Job-Based Coverage Drops for Adults and Children but Public Programs Boost Children's Coverage
Publication Date: February 2005
Publisher(s): UCLA Center for Health Policy Research
Keywords: health insurance; children; California
Between 2001 and 2003, both children and adults lost employment-based health insurance coverage. For children, increased enrollment in Medi-Cal and Healthy Families resulted in a lower uninsured rate. For adults, however, the decline in employment-based insurance coverage from 2001 to 2003 resulted in a slight increase in the uninsured rate.
Using data from the 2003 California Health Interview Survey, this policy brief provides a profile of nonelderly Californians' health insurance coverage and describes how these rates have changed since 2001. In 2003, 6.6 million nonelderly Californians were uninsured at some time during the year -- the majority of whom were uninsured for at least the entire year. In fact, one in four nonelderly adults and one in ten children under age 18 experienced a lack of coverage for all or part of the year.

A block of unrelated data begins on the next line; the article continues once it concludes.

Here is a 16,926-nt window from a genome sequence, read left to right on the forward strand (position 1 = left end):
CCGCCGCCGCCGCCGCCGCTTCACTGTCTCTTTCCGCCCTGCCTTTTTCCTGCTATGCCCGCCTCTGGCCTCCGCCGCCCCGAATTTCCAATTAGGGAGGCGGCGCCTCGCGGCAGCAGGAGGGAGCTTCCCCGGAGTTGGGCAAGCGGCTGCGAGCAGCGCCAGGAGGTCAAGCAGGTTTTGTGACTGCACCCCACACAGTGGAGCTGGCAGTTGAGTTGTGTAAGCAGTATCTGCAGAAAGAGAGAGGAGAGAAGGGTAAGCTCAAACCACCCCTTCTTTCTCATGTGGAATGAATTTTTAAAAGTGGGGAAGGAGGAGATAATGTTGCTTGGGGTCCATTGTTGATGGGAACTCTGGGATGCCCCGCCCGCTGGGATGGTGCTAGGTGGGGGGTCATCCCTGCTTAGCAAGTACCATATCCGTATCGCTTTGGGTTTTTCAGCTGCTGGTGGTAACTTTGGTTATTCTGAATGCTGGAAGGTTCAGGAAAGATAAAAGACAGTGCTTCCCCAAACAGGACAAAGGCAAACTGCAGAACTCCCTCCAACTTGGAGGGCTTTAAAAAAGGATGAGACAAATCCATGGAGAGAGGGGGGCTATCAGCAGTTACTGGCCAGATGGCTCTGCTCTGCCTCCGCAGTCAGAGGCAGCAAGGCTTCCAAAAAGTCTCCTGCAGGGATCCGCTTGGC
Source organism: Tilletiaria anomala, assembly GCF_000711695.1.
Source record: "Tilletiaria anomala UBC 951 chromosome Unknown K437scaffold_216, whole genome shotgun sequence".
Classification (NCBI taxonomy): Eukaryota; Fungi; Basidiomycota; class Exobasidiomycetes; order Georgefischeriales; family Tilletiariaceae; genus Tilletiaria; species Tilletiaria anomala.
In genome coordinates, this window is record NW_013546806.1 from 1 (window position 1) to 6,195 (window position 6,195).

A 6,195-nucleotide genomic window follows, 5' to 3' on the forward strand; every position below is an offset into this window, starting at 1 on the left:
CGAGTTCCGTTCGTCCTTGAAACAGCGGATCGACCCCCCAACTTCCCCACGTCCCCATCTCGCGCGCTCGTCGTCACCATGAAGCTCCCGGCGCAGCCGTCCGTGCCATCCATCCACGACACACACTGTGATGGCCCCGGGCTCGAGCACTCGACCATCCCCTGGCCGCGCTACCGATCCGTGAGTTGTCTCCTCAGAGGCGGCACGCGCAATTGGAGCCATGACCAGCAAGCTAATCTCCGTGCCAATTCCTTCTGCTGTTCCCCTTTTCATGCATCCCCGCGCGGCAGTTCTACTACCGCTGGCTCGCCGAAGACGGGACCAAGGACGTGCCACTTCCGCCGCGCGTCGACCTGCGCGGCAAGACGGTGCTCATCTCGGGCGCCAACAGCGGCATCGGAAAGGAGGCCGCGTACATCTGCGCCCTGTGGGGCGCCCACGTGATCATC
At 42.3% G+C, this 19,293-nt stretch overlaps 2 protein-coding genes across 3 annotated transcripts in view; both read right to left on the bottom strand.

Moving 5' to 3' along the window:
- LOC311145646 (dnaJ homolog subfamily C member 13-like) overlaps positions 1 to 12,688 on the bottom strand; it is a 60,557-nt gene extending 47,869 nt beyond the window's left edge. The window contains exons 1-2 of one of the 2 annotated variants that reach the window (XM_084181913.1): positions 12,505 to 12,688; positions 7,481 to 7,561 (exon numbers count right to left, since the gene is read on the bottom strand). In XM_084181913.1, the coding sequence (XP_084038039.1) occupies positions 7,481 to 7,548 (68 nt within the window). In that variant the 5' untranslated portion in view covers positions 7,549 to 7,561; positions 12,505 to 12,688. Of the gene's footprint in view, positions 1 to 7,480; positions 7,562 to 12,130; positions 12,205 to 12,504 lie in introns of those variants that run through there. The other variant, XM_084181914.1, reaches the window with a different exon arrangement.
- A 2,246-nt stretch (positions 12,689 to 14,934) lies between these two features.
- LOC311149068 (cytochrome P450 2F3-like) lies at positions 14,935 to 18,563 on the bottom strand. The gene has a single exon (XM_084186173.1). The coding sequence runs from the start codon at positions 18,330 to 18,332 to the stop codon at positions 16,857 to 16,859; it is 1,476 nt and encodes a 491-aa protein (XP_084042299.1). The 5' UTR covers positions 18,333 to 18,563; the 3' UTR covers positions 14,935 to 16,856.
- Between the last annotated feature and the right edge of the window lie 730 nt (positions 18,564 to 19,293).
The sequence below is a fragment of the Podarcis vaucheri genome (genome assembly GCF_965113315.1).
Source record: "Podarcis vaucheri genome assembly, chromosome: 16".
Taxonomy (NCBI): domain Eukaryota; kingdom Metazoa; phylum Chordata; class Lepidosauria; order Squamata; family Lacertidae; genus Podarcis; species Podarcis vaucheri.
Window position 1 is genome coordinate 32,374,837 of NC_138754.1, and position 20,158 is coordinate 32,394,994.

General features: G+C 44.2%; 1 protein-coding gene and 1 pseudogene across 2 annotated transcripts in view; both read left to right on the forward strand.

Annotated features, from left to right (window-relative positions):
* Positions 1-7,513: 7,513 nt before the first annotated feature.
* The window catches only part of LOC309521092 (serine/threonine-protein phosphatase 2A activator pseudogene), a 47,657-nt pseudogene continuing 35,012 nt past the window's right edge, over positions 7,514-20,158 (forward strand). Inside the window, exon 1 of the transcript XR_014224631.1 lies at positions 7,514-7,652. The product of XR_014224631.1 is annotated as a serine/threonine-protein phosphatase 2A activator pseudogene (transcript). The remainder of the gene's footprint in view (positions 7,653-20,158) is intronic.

In addition, this study found that three-fourths of uninsured nonelderly Californians are in working families. Over 80% of uninsured employees have no access to employment-based insurance coverage because they either worked for an employer that did not offer health insurance, or they were not eligible for benefits from their employer.
While more than half of uninsured children in California were eligible for enrollment in Medi-Cal or Healthy Families, only 6% of uninsured nonelderly adults, ages 18-64, were eligible for these public programs.
Overall, rapidly rising health insurance costs and a still-slack labor market have reduced employment-based insurance in California since 2001. However, Medi-Cal and Healthy Families have proven their effectiveness in covering children, underscoring their potential for offsetting at least some of the loss in job-based insurance.